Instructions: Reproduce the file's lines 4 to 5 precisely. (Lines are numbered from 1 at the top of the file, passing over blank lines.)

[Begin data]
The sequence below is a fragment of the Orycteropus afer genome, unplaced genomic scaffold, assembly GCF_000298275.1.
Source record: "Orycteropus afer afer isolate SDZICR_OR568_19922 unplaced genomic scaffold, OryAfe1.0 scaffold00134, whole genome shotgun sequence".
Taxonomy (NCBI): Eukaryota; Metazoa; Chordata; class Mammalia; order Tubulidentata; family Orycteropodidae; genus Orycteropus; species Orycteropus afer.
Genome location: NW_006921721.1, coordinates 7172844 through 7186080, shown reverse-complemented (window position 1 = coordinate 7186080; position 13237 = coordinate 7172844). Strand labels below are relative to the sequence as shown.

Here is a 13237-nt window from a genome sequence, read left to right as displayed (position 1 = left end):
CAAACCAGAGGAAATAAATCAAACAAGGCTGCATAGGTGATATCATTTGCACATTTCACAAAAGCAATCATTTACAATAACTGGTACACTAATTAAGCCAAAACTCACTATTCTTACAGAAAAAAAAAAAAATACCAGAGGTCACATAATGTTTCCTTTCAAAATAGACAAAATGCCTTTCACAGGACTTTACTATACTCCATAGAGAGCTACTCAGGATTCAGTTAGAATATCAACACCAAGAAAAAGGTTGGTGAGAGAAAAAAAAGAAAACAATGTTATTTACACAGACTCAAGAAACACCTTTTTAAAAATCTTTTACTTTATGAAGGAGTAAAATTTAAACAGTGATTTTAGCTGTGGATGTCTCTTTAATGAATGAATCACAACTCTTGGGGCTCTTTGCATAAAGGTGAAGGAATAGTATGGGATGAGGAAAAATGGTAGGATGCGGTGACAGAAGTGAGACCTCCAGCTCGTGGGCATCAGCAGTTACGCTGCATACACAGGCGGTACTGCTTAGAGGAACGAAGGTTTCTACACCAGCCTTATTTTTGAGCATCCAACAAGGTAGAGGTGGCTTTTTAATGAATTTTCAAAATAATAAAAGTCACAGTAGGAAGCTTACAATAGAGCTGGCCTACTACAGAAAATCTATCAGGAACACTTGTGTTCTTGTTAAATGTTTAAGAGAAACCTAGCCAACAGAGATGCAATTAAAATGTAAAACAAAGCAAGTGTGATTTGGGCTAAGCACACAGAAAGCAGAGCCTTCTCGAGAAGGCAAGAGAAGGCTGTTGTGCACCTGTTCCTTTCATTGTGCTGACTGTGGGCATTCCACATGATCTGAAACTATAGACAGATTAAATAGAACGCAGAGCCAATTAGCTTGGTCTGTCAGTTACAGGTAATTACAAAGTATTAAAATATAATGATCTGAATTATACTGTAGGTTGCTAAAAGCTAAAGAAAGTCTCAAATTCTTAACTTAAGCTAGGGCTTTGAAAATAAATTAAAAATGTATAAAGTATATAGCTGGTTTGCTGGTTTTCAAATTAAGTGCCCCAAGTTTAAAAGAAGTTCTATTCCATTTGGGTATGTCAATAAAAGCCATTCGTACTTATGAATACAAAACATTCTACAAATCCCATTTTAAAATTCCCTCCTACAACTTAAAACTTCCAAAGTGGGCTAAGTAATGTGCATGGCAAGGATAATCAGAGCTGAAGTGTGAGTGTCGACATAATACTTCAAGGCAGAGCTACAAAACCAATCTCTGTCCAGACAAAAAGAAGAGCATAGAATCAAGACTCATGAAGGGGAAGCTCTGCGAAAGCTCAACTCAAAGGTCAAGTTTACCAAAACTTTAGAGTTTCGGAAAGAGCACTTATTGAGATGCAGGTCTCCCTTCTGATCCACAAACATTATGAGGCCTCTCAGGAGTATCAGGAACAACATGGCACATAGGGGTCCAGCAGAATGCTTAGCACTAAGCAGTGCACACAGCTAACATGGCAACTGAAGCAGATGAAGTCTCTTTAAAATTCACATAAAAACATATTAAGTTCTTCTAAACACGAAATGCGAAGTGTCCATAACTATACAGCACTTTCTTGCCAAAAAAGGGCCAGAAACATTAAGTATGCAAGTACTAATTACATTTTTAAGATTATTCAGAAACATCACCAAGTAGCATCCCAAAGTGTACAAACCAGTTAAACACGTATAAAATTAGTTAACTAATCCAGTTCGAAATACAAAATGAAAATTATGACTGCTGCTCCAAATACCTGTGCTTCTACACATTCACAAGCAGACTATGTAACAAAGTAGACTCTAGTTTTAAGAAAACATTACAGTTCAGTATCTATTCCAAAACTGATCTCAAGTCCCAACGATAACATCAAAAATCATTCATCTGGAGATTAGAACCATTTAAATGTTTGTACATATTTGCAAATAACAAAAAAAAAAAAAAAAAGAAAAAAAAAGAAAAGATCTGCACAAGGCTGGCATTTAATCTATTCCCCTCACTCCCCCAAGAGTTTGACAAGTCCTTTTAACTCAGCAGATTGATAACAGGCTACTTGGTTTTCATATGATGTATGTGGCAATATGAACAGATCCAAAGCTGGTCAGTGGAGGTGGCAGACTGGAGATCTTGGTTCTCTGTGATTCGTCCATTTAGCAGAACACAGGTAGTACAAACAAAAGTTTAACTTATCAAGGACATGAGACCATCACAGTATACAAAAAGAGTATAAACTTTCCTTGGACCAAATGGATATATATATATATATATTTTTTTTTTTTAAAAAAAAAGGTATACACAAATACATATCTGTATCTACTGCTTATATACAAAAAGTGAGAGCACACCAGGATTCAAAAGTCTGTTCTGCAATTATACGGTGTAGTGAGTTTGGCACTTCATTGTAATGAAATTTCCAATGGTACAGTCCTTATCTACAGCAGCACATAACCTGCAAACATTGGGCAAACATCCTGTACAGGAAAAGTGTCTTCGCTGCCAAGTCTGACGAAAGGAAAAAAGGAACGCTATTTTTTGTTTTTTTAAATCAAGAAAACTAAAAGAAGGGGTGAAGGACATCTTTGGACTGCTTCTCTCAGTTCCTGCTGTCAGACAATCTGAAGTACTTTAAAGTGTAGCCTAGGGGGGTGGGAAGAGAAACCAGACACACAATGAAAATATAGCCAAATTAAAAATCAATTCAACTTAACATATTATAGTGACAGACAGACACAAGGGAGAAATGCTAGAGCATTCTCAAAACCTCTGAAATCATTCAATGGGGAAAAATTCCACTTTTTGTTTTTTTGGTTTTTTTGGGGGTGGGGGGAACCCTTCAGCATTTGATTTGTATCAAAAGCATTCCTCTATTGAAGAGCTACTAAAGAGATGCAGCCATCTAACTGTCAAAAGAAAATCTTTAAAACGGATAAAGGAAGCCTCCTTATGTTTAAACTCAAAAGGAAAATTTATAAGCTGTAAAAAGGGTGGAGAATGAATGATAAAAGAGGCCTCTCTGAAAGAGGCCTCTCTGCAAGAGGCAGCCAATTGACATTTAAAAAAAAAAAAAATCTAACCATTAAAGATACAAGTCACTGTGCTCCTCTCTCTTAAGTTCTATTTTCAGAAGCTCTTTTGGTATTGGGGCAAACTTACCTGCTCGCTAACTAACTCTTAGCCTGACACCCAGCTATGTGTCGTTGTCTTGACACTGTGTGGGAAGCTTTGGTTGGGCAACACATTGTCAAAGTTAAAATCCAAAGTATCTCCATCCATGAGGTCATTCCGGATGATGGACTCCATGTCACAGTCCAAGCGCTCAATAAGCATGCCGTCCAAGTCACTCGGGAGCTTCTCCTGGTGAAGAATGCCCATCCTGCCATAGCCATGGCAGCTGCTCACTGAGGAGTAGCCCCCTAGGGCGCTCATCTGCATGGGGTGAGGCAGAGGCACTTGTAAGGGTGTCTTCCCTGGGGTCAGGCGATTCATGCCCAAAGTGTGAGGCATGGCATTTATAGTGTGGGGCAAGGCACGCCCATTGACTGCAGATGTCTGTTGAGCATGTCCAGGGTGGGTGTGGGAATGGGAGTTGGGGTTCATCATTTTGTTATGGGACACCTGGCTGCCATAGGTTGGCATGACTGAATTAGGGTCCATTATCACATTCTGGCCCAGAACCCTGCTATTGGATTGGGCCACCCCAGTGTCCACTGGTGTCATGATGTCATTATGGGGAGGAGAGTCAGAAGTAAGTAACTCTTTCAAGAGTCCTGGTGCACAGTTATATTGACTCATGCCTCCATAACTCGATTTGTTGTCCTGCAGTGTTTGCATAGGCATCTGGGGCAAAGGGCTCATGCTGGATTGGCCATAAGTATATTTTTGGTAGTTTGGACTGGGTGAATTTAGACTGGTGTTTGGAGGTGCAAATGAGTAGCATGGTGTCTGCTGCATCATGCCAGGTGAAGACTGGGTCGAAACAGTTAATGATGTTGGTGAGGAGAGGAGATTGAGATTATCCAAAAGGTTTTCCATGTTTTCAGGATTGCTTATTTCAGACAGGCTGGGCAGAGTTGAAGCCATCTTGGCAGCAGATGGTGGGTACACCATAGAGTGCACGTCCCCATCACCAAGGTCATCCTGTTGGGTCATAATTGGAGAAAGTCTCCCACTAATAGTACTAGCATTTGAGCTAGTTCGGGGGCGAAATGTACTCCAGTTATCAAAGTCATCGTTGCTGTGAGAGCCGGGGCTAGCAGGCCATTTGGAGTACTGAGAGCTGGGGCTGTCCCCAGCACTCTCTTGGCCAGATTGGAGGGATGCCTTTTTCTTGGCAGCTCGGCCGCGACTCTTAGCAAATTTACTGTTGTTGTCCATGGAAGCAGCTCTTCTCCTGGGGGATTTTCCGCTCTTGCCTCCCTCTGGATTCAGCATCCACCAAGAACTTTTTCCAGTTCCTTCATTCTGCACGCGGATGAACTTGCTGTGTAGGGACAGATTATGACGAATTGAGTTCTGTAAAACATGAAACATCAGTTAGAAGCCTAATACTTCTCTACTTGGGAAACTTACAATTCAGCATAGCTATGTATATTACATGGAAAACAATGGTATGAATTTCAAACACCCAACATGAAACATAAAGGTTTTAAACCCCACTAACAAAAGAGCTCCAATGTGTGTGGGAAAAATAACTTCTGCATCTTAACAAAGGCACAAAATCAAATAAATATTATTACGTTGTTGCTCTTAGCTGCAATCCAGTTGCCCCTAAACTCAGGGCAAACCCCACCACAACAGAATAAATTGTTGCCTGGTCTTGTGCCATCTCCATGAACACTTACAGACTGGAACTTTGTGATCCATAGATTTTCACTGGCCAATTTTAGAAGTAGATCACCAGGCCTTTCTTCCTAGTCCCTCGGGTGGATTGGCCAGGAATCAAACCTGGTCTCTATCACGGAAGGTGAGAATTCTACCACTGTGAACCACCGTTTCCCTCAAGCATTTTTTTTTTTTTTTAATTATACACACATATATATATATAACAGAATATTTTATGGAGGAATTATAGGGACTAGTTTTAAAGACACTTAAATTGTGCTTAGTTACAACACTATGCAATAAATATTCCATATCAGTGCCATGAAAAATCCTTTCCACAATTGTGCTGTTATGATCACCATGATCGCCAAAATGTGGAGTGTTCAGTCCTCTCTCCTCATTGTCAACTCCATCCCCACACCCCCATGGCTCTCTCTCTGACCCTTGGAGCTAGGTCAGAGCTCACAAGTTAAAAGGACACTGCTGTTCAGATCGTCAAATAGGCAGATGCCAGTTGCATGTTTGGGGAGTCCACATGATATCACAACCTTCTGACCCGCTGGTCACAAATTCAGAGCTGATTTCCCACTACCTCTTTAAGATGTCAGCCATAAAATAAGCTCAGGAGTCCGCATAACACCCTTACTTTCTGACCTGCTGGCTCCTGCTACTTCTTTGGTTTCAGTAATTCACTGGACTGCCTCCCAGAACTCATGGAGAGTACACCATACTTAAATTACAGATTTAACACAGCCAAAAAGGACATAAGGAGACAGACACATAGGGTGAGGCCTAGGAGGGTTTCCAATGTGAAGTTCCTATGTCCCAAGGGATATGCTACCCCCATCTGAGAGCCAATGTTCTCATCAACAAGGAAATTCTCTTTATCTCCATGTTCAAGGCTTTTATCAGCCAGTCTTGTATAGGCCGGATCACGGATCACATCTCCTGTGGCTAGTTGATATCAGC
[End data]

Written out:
Genome location: NW_006921721.1, coordinates 7172844 through 7186080, shown reverse-complemented (window position 1 = coordinate 7186080; position 13237 = coordinate 7172844). Strand labels below are relative to the sequence as shown.

Here is a 13237-nt window from a genome sequence, read left to right as displayed (position 1 = left end):